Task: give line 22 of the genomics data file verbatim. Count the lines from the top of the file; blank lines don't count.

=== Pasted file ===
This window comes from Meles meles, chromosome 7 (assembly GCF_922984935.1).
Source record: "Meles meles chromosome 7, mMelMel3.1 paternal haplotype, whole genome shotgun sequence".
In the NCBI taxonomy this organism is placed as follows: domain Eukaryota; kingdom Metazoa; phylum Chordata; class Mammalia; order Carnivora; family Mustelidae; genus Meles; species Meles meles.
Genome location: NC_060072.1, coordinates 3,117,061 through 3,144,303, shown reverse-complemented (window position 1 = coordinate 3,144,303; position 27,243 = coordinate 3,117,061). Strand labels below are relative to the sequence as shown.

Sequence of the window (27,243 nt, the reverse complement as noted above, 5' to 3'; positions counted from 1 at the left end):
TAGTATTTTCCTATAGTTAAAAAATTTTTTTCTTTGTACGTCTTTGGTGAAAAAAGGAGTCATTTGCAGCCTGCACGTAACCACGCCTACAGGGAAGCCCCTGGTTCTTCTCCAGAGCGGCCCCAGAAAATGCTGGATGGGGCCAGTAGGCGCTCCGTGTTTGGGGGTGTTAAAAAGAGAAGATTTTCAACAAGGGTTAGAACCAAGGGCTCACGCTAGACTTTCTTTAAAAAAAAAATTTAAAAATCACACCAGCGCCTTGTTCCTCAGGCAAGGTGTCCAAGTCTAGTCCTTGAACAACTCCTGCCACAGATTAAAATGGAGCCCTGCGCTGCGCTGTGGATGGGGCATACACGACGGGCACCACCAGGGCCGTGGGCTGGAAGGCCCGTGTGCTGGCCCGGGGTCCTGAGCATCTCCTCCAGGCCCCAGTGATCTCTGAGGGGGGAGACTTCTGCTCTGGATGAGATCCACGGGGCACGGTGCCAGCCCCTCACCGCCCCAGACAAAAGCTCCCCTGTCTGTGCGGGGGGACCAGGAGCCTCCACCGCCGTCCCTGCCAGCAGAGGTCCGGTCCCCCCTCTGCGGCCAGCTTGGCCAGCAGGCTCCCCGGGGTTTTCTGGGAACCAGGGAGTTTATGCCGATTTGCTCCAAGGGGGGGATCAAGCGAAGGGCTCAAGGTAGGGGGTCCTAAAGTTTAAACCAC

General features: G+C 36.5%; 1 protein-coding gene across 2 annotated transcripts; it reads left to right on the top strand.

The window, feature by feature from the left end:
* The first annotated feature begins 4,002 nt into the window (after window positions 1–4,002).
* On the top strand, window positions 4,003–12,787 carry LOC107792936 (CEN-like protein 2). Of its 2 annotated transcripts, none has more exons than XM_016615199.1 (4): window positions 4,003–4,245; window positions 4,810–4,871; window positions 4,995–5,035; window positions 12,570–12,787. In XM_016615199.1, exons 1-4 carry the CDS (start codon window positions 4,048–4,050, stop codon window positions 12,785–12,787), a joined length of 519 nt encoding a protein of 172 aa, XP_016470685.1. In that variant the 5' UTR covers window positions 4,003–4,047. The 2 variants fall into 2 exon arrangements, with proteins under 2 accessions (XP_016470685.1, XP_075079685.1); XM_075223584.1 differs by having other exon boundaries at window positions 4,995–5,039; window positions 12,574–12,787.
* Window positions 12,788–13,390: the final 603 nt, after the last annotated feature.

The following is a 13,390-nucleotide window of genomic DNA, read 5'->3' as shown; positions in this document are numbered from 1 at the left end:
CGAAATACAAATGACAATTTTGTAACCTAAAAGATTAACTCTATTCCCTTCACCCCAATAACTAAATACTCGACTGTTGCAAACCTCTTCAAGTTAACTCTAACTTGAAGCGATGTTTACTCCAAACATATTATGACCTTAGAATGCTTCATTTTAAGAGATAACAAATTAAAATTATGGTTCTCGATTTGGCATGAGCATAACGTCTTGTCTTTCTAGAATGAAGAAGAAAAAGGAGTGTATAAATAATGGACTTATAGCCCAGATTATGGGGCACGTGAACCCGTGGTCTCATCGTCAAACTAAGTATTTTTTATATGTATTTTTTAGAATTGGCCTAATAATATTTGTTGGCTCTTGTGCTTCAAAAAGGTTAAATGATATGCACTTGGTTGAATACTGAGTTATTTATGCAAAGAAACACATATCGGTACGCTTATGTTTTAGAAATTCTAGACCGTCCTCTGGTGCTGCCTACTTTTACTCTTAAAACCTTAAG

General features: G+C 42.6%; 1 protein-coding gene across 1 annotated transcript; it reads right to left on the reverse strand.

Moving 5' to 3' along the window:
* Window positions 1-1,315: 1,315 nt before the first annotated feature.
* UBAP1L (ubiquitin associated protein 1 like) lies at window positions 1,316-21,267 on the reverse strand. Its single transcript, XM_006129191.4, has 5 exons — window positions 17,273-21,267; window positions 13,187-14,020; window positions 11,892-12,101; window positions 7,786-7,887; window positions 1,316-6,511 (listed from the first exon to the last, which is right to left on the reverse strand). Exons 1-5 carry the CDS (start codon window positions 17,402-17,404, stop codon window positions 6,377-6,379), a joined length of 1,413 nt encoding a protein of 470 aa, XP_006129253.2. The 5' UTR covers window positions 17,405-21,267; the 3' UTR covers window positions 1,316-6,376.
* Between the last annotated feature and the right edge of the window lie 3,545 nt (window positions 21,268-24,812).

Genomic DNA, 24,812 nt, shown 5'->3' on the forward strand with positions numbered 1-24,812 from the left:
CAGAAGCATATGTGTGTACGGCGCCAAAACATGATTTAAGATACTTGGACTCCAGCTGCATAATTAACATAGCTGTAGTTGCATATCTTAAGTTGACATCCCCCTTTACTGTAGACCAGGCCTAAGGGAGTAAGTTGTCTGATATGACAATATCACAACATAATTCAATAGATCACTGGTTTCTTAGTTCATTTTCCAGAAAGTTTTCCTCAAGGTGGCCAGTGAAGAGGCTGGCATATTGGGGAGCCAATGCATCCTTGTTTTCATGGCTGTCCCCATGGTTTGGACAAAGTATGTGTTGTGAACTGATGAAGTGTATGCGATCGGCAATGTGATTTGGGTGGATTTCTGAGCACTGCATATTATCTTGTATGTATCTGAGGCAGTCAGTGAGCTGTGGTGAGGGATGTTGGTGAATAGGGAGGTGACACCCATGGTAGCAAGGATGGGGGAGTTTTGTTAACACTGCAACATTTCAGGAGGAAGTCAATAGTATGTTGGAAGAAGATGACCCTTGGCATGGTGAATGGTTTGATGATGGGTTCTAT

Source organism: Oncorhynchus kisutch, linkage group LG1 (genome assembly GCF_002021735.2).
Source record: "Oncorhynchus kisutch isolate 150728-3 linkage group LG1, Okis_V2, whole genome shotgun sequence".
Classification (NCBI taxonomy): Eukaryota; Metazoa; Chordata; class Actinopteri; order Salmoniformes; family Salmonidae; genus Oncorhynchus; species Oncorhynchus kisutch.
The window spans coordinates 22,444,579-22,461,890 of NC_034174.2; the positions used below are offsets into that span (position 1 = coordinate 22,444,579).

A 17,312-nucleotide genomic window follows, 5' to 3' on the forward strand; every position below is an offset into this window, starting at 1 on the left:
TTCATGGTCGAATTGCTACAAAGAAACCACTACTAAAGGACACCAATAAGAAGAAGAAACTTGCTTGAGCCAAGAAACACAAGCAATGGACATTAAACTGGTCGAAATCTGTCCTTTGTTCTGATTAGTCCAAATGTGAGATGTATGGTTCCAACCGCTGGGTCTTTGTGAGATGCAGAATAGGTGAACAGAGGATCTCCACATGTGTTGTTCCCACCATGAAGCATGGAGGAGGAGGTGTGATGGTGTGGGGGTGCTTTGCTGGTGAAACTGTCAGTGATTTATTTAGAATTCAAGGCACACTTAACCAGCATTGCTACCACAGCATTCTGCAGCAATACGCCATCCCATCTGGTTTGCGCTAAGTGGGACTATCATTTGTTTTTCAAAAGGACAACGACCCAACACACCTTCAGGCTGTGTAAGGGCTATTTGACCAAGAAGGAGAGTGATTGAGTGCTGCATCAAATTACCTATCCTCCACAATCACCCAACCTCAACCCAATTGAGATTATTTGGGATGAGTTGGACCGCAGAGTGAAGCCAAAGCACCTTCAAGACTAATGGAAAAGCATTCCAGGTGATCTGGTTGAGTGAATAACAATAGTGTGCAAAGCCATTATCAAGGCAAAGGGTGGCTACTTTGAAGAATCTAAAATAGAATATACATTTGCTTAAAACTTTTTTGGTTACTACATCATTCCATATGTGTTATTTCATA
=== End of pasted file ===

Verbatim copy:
Source record: "Oncorhynchus kisutch isolate 150728-3 linkage group LG1, Okis_V2, whole genome shotgun sequence".